Influence of Crown-to-Implant Ratio on Stress Around Single Short-Wide Implants: A Photoelastic Stress Analysis

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The aim of this study was to evaluate the photoelastic fringe patterns around two short-wide implants supporting single crowns with different crown-to-implant (C/I) ratios.

Materials and Methods:

External hexagon (EH) cylindrical implants (5 × 7 mm) or Morse Taper (MT) conical implants (5 × 6 mm) were embedded individually into photoelastic resin blocks. Each implant received a single metal-ceramic crown, with a C/I ratio of 1:1 or 2:1 (n = 10). Each set was positioned in a polariscope and submitted to a 0.5 kgf compressive load, applied axially or obliquely (30°). The polariscope images were digitally recorded, and based on isoclinal and isochromatic fringes, the shear stress was calculated at 5 predetermined points around each implant. Data were analyzed by two-way ANOVA (α = 0.05).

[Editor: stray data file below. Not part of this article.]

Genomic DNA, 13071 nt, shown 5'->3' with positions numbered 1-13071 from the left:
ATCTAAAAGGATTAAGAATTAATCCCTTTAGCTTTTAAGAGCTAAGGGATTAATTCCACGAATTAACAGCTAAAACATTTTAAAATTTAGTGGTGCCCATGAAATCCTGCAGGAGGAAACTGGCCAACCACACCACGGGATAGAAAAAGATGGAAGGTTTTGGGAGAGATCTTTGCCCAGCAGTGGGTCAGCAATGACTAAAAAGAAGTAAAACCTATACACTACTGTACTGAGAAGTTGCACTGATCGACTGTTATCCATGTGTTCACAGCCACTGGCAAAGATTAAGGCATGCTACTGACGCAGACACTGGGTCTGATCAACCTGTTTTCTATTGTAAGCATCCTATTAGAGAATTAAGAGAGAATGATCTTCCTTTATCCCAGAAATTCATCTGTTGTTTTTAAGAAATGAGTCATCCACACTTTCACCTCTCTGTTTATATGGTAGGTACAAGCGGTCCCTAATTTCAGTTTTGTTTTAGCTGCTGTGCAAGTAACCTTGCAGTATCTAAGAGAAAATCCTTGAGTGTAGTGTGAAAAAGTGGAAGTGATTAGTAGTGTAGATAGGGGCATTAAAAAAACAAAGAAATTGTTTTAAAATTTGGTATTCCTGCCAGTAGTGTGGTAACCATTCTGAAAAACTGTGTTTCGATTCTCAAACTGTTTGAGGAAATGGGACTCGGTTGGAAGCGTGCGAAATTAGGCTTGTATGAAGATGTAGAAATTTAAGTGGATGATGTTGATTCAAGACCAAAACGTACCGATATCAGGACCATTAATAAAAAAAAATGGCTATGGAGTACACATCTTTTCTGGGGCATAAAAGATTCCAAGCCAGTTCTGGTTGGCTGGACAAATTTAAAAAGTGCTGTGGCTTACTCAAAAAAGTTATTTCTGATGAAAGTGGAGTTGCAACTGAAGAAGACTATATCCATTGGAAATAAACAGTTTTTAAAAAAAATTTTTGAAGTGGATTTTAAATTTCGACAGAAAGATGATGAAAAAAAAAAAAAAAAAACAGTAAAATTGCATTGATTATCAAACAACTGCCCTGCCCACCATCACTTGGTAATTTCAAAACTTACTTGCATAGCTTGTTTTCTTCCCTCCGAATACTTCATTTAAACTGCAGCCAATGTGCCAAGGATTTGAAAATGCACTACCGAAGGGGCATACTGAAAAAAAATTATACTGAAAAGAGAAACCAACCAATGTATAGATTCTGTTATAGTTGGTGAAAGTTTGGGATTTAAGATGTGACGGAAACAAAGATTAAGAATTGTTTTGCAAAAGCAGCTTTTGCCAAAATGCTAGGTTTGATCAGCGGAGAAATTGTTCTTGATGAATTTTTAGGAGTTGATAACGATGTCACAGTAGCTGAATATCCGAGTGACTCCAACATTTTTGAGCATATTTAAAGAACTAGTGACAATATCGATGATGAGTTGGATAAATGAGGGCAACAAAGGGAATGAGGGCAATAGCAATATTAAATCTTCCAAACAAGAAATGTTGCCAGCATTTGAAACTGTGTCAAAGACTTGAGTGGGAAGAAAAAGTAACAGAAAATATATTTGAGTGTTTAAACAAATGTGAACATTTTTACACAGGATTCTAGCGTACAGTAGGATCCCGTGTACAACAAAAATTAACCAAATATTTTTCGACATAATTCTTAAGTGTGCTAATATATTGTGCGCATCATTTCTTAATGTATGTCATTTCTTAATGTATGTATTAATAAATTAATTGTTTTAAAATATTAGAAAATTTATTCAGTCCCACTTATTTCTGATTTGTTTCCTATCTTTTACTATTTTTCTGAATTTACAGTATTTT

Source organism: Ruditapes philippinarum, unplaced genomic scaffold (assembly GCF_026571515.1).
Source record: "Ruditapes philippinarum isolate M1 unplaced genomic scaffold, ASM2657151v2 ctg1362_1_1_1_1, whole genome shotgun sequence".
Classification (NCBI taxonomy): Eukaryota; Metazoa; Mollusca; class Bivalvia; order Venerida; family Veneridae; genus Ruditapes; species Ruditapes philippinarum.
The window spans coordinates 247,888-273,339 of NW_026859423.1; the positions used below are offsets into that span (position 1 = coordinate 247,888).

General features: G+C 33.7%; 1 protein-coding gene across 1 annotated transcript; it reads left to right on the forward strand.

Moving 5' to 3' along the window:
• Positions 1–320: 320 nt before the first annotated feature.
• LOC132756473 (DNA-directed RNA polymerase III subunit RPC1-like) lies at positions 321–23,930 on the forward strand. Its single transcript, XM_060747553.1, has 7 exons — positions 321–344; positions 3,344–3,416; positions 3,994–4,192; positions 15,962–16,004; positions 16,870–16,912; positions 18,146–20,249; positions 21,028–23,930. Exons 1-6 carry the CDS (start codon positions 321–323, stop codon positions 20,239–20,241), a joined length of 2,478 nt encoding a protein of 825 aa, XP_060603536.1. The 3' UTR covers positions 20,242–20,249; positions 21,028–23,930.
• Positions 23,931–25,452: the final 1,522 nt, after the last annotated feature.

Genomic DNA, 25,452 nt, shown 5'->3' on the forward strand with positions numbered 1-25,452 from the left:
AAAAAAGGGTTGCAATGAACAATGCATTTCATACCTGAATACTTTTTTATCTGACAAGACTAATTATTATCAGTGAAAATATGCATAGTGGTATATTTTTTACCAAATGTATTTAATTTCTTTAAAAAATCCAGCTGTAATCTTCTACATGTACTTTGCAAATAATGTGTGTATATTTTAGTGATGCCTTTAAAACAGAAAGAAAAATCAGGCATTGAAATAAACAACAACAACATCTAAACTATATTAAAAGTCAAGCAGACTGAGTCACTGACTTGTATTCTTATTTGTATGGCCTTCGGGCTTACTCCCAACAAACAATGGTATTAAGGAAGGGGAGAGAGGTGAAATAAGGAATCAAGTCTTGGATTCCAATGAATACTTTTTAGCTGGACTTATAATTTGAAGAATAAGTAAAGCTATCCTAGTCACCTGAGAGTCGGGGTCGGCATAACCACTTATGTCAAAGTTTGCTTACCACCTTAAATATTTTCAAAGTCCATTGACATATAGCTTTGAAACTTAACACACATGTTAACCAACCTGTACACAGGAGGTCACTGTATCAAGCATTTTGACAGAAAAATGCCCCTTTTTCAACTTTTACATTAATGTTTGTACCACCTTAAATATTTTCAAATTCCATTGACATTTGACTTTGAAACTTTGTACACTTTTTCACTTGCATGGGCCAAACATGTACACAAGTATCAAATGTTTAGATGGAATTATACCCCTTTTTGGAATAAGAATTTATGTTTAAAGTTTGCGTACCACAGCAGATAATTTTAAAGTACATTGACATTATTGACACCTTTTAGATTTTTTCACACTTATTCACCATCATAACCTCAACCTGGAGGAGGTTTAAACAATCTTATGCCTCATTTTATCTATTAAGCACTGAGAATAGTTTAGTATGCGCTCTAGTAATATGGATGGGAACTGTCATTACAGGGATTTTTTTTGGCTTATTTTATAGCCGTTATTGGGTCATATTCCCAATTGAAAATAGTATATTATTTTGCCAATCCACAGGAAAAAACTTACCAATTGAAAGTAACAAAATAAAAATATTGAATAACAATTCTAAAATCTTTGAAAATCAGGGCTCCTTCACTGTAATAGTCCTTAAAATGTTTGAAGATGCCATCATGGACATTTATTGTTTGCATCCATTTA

Under axial loading, the stress was concentrated at the crestal region, and there were no differences between C/I ratio or implant types. In contrast, under oblique loading, EH implants showed lower stress values than the MT group and the 2:1 C/I ratio showed higher stress concentration for both implant types (p < 0.05). Moreover, MT implants showed stress distribution through a higher area than the EH implant did, with a tendency to direct the stress toward the implant's apex under oblique loading.


MT conical short-wide implants showed higher stress values that were distributed through a higher area directed to the implant apex. The C/I ratio influences the stress distribution only under oblique loading.

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